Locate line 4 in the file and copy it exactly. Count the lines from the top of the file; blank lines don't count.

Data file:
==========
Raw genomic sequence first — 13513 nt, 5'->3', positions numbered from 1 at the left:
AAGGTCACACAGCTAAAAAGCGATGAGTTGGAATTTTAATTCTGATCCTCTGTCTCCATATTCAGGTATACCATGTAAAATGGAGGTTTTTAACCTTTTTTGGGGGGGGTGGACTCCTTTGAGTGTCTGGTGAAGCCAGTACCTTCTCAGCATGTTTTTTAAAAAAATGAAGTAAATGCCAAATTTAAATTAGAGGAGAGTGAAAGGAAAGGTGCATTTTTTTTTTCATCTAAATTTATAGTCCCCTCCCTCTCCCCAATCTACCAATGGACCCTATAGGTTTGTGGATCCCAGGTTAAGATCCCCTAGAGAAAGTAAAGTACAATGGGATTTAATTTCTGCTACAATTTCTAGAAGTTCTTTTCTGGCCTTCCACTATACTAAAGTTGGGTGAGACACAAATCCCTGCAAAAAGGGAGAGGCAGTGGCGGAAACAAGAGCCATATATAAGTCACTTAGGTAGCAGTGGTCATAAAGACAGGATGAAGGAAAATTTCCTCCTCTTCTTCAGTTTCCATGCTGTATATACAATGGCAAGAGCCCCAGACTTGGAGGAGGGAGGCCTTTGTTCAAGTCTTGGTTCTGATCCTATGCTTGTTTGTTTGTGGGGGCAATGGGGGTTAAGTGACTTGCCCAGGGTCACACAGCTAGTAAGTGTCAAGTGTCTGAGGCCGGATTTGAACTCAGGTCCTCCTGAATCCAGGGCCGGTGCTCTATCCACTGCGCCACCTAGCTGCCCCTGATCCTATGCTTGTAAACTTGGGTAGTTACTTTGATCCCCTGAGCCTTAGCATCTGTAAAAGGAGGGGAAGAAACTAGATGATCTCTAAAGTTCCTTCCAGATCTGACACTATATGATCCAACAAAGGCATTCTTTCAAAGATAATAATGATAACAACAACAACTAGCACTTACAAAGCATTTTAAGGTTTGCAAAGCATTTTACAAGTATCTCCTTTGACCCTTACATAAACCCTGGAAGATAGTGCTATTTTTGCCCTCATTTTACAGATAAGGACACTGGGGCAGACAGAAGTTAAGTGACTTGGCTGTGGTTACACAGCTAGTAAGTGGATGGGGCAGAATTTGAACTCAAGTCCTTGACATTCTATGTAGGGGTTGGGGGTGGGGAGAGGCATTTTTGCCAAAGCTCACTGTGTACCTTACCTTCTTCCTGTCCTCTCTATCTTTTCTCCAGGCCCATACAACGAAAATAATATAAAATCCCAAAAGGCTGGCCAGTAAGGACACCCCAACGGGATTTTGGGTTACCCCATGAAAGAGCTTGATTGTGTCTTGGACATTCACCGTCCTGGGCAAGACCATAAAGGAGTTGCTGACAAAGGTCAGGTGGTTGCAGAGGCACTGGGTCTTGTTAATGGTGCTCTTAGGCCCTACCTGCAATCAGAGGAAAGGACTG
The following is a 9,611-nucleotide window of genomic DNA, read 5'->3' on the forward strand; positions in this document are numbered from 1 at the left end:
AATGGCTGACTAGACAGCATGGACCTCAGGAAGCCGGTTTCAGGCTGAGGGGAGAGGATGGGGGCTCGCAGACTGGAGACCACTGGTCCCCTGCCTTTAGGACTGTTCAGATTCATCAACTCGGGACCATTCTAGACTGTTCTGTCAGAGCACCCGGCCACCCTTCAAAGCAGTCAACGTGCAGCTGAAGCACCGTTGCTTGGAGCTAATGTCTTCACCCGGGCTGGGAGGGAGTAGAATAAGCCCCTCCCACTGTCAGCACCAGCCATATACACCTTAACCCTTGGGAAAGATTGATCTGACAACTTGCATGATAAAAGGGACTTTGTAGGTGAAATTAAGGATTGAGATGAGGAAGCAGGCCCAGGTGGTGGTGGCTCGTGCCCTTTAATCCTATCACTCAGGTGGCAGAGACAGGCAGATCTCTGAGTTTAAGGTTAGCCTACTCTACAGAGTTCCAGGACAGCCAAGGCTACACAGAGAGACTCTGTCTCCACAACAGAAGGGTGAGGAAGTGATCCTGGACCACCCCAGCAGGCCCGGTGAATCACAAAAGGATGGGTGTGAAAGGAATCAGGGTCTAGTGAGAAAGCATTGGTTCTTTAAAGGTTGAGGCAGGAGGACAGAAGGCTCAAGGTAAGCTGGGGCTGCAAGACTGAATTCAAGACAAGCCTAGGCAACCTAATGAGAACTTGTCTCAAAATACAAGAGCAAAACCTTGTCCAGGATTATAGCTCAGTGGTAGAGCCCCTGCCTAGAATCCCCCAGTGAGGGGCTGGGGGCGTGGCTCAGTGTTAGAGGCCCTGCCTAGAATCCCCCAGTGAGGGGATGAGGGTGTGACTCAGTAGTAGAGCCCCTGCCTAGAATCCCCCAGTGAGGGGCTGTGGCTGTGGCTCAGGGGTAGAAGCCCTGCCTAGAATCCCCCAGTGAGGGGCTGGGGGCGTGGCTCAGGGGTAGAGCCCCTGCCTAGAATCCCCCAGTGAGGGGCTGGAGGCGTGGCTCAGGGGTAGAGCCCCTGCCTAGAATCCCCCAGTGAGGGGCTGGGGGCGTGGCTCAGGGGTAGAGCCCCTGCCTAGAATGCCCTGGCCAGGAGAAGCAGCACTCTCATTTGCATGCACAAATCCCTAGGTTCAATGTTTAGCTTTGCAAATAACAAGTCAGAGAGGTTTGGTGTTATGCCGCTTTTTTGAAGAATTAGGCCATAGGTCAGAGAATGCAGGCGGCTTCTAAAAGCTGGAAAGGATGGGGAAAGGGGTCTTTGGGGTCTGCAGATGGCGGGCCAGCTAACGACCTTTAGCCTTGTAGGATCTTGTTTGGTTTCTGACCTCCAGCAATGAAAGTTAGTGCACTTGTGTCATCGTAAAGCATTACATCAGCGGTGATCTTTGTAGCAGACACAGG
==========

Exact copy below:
AATGGCTGACTAGACAGCATGGACCTCAGGAAGCCGGTTTCAGGCTGAGGGGAGAGGATGGGGGCTCGCAGACTGGAGACCACTGGTCCCCTGCCTTTAGGACTGTTCAGATTCATCAACTCGGGACCATTCTAGACTGTTCTGTCAGAGCACCCGGCCACCCTTCAAAGCAGTCAACGTGCAGCTGAAGCACCGTTGCTTGGAGCTAATGTCTTCACCCGGGCTGGGAGGGAGTAGAATAAGCCCCTCCCACTGTCAGCACCAGCCATATACACCTTAACCCTTGGGAAAGATTGATCTGACAACTTGCATGATAAAAGGGACTTTGTAGGTGAAATTAAGGATTGAGATGAGGAAGCAGGCCCAGGTGGTGGTGGCTCGTGCCCTTTAATCCTATCACTCAGGTGGCAGAGACAGGCAGATCTCTGAGTTTAAGGTTAGCCTACTCTACAGAGTTCCAGGACAGCCAAGGCTACACAGAGAGACTCTGTCTCCACAACAGAAGGGTGAGGAAGTGATCCTGGACCACCCCAGCAGGCCCGGTGAATCACAAAAGGATGGGTGTGAAAGGAATCAGGGTCTAGTGAGAAAGCATTGGTTCTTTAAAGGTTGAGGCAGGAGGACAGAAGGCTCAAGGTAAGCTGGGGCTGCAAGACTGAATTCAAGACAAGCCTAGGCAACCTAATGAGAACTTGTCTCAAAATACAAGAGCAAAACCTTGTCCAGGATTATAGCTCAGTGGTAGAGCCCCTGCCTAGAATCCCCCAGTGAGGGGCTGGGGGCGTGGCTCAGTGTTAGAGGCCCTGCCTAGAATCCCCCAGTGAGGGGATGAGGGTGTGACTCAGTAGTAGAGCCCCTGCCTAGAATCCCCCAGTGAGGGGCTGTGGCTGTGGCTCAGGGGTAGAAGCCCTGCCTAGAATCCCCCAGTGAGGGGCTGGGGGCGTGGCTCAGGGGTAGAGCCCCTGCCTAGAATCCCCCAGTGAGGGGCTGGAGGCGTGGCTCAGGGGTAGAGCCCCTGCCTAGAATCCCCCAGTGAGGGGCTGGGGGCGTGGCTCAGGGGTAGAGCCCCTGCCTAGAATGCCCTGGCCAGGAGAAGCAGCACTCTCATTTGCATGCACAAATCCCTAGGTTCAATGTTTAGCTTTGCAAATAACAAGTCAGAGAGGTTTGGTGTTATGCCGCTTTTTTGAAGAATTAGGCCATAGGTCAGAGAATGCAGGCGGCTTCTAAAAGCTGGAAAGGATGGGGAAAGGGGTCTTTGGGGTCTGCAGATGGCGGGCCAGCTAACGACCTTTAGCCTTGTAGGATCTTGTTTGGTTTCTGACCTCCAGCAATGAAAGTTAGTGCACTTGTGTCATCGTAAAGCATTACATCAGCGGTGATCTTTGTAGCAGACACAGG